A central debate in the philosophy of love is whether people can love one another for good reasons. Reasons for love seem to help us sympathetically understand and evaluate love or even count as loving at all. But it can seem that if reasons for love existed, they could require forms of love that are presumably illicit. It might seem that only some form of wishful thinking would lead us to believe reasons for love could never do this. However, if (...) we focus on why reasons for love as such motivate us to love, we find evidence that reasons for love as such do not require or even justify it: all they do is favor it. This result is fine, however, since love never stands in need of justification. We would think otherwise only if we somehow conflate reasons and justifications, or value and permissibility. We must give up such background assumptions if we are to appreciate reasons for love. (shrink)
A standard reaction to the problem of evil is to look for a greater good that can explain why God (with the traditional attributes) might have created this world instead of a seemingly better one which has no (or less) evil. This paper proposes an approach we call the Moral Progress Approach: Given the value of progress, a non-perfect world containing evil may be preferable to a perfect world without evil. This makes room for the possibility that this world, with (...) all its evil, may be preferable to a world with less evil. We argue that our proposal is different from apparently similar views such as soul-making theodicy. (shrink)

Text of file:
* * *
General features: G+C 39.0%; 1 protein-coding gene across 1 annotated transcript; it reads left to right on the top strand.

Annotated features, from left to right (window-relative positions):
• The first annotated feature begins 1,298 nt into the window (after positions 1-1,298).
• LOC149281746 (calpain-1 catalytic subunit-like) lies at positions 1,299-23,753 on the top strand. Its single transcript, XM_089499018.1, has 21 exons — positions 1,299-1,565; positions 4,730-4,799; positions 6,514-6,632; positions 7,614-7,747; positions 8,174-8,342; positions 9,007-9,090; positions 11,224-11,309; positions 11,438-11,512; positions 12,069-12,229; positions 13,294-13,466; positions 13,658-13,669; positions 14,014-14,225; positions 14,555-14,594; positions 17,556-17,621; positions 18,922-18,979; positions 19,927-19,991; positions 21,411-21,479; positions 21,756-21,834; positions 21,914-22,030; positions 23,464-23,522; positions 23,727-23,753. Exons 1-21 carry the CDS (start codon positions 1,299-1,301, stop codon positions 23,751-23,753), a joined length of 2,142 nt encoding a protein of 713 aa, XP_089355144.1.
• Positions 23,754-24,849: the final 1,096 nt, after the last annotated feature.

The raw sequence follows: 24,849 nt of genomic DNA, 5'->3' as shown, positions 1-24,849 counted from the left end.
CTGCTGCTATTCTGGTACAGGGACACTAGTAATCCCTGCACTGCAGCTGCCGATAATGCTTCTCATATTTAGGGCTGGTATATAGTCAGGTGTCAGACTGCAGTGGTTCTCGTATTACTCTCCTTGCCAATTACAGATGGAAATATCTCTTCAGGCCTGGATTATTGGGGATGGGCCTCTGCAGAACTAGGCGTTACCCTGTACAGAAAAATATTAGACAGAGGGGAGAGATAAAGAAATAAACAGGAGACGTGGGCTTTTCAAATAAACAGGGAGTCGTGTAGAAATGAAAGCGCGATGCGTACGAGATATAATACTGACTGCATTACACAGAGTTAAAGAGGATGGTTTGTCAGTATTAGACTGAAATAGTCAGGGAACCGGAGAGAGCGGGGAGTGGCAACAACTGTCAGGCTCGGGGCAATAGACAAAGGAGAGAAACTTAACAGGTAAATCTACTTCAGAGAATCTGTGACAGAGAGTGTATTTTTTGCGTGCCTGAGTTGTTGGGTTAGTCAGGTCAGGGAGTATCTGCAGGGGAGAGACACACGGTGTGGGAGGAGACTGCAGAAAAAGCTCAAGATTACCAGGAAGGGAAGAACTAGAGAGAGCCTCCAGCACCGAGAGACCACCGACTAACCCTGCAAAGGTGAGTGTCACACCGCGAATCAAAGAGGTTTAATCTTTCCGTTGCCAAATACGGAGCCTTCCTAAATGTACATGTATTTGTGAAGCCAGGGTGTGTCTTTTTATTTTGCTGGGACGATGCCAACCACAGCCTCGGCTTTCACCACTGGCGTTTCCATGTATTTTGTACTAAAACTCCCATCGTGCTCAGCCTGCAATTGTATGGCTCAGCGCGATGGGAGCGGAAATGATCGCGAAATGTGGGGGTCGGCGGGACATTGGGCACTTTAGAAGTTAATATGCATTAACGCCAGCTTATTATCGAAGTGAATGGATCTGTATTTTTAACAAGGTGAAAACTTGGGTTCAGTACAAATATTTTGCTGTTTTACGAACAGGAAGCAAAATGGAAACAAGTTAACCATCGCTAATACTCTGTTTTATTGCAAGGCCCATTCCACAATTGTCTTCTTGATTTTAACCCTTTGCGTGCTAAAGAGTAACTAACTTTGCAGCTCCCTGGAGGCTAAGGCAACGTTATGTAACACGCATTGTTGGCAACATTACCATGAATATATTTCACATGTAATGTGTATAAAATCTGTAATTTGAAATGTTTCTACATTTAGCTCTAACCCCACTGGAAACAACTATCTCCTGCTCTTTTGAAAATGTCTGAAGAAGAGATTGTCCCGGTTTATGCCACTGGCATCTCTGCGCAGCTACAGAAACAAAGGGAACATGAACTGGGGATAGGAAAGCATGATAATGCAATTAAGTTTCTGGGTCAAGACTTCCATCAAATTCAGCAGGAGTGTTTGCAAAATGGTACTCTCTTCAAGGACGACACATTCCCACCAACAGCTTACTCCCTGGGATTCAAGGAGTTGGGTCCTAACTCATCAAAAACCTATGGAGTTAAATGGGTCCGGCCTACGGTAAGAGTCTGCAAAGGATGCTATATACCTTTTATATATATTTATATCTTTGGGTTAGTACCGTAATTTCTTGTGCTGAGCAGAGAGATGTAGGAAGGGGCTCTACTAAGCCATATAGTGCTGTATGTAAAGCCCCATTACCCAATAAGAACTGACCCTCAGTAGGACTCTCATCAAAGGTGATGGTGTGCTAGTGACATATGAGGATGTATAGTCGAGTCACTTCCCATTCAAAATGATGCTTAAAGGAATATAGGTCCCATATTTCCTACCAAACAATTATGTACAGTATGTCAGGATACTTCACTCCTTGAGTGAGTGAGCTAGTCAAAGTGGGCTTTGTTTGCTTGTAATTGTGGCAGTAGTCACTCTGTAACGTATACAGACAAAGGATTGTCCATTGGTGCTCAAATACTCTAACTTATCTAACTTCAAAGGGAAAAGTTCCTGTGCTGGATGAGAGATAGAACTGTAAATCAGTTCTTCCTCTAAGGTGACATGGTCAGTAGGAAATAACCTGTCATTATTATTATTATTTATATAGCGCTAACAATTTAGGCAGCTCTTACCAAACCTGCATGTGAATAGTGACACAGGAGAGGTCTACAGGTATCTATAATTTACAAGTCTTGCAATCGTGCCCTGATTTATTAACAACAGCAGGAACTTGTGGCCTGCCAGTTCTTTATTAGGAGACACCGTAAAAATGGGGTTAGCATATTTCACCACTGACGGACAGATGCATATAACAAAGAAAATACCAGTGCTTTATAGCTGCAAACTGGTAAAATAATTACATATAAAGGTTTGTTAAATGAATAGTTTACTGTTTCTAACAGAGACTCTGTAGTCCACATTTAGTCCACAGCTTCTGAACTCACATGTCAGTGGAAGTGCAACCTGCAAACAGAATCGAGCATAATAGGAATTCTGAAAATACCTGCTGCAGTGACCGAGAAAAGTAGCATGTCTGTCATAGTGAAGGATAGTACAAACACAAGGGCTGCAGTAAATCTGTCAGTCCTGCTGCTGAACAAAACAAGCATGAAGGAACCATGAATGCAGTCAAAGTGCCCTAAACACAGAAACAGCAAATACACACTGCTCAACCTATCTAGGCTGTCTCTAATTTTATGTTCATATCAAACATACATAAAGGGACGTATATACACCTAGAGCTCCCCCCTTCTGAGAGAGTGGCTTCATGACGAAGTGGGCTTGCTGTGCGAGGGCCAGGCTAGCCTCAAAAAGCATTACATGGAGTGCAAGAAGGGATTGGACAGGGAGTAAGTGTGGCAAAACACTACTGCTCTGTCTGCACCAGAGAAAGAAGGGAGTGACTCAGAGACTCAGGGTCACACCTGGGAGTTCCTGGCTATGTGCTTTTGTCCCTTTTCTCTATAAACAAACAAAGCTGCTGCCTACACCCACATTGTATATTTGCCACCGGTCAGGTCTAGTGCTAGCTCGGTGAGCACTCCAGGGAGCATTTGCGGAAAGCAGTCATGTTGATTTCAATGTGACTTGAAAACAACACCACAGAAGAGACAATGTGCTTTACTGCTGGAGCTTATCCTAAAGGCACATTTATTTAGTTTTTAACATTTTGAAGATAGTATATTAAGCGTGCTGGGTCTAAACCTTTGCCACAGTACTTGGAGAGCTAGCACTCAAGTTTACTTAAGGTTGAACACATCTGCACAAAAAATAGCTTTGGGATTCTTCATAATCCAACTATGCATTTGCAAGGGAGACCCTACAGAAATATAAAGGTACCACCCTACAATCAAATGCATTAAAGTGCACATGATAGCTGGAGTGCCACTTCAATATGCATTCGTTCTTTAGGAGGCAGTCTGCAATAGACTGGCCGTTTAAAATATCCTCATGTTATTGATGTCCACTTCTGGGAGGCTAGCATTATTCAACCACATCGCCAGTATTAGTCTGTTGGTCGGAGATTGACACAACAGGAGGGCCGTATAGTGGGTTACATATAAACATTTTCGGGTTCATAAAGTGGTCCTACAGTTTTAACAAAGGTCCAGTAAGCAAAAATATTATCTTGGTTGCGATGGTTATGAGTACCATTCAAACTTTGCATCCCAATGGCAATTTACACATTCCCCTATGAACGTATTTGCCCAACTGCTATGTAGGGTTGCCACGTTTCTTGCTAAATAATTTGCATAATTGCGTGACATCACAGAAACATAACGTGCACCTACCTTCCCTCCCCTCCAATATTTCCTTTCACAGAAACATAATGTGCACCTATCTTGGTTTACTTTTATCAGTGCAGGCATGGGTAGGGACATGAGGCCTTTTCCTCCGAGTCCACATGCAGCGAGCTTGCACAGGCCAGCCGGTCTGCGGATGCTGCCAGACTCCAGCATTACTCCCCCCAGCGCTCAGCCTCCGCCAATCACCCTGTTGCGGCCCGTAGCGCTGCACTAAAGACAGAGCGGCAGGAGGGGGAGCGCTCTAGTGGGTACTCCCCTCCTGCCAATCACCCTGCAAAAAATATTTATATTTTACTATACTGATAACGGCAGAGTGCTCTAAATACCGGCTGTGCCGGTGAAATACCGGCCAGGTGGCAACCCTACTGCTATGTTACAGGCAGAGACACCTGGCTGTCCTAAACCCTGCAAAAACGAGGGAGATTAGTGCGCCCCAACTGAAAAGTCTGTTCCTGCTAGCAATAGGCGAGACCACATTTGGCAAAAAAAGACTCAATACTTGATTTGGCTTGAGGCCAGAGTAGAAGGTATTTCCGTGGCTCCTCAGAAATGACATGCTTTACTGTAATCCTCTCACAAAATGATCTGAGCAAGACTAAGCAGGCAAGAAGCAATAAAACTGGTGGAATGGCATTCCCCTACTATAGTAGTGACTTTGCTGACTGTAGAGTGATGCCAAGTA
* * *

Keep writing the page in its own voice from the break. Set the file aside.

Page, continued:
According to Realism about Epistemic Value, there is such a thing as epistemic value and it is appropriate to evaluate things—e.g., beliefs—for epistemic value because there is such a thing as epistemic value. Allan Hazlett's A Luxury of the Understanding is a sustained critique of Realism. Hazlett challenges proponent of Realism to answer explanatory questions while not justifiably violating certain constraints, including two proposed naturalistic constraints. Hazlett argues they cannot. Here I defend Realism. I argue that it is easy for (...) proponents of Realism to answer Hazlett's explanatory questions. The interesting issue is whether those answers violate Hazlett's naturalistic constraints. My own view is that epistemic value is irreducible to natural properties; it thus violates Hazlett's proposed constraints. I argue that this is justifiable because Hazlett fails to convincingly motivate his naturalistic constraints and there is reason for thinking epistemic value is irreducible to natural properties anyway. (shrink)